Contractual Vulnerability must be assessed due the impact an interruption may have on performance obligations. A company should become familiar with performance deadlines; change request and time extension requirements; along with cost- or liability-shifting provisions, such as “no damage for delay” clauses, indemnities, liquidated damages, and liability caps; as well as any other contractual agreement that may shift cost or liability obligations in the wake of an emergency or other interruption. The Team should pay particular attention to excuse for non-performance provisions, including force majeure, recognizing that many emergencies and interruptions may not be included in the contract language.
The BCP Team should also assess particular vulnerabilities to a variety of property types and locations. Such Property Vulnerability assessments should include a review of applicable insurance policies providing coverage for various business and real property, whether there are specific project policies in place, and whether important business property can be relocated or secured during interruption events. Assessments for whether certain business property is able to be repaired or easily replaced, and whether temporary property replacements can be readily accommodated, should also be considered.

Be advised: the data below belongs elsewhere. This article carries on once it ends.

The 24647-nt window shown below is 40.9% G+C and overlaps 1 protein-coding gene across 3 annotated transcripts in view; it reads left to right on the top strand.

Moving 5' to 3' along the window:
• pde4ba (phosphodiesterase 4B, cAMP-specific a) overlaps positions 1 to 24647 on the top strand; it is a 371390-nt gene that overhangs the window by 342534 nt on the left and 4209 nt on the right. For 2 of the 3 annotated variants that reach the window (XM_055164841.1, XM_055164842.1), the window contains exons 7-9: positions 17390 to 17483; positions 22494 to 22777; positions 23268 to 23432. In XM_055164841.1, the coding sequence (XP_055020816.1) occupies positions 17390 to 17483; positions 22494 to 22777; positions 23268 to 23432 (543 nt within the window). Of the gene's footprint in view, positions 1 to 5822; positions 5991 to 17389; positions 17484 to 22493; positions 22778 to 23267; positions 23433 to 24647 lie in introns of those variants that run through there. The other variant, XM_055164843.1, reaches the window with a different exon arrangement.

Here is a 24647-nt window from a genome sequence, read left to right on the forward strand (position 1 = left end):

The key elements within a Vulnerability Assessment should include:
- Identification of revenue-generating functions (mission-critical products, services, relationships, and operations)
- Assessed relative vulnerabilities to risk for each function, including:
- Life Safety
- Financial and Contractual
- Business and Real Property
The list provided in this section is only representative. Every business is different and vulnerabilities other than those presented here may need to be assessed. Every aspect of a business responsible for revenue creation and overall profitability should be analyzed for specific vulnerabilities.
It is strongly recommended that companies interested in developing a Business Continuity Plan consult with licensed legal counsel, an HR consultant, and/or insurance professional to thoroughly analyze their business organization’s susceptibility to interruptions, and to put together a thorough and specific Business Continuity Plan that complies with applicable regulatory or other legal requirements. If you have particular questions on how to assess vulnerabilities not covered in this section, or analyzing whether a function is critical to the ongoing viability of the business, contact Shutts attorney Michael C. Kelley or an experienced local insurance professional experienced in BCP methodologies and the typical insurance coverages available in your industry. In most cases, Business Continuity Planning should be conducted in conjunction with an overall threat assessment, as well as the procurement of various types of insurance coverages, such as business interruption insurance, which will be discussed in this series.
This is the second of a multi-part series of blog posts which will introduce the concept of Business Continuity Planning and explain the elements that go into making a typical Business Continuity Plan. This series will focus on:
- The Fundamental Elements of a Business Continuity Plan (Part 1);
- Vulnerability Risk Assessments;
- Emergency Action Plans;
- Disaster Recovery Strategies;
- Business Interruption Insurance; and
- Useful BCP Checklists.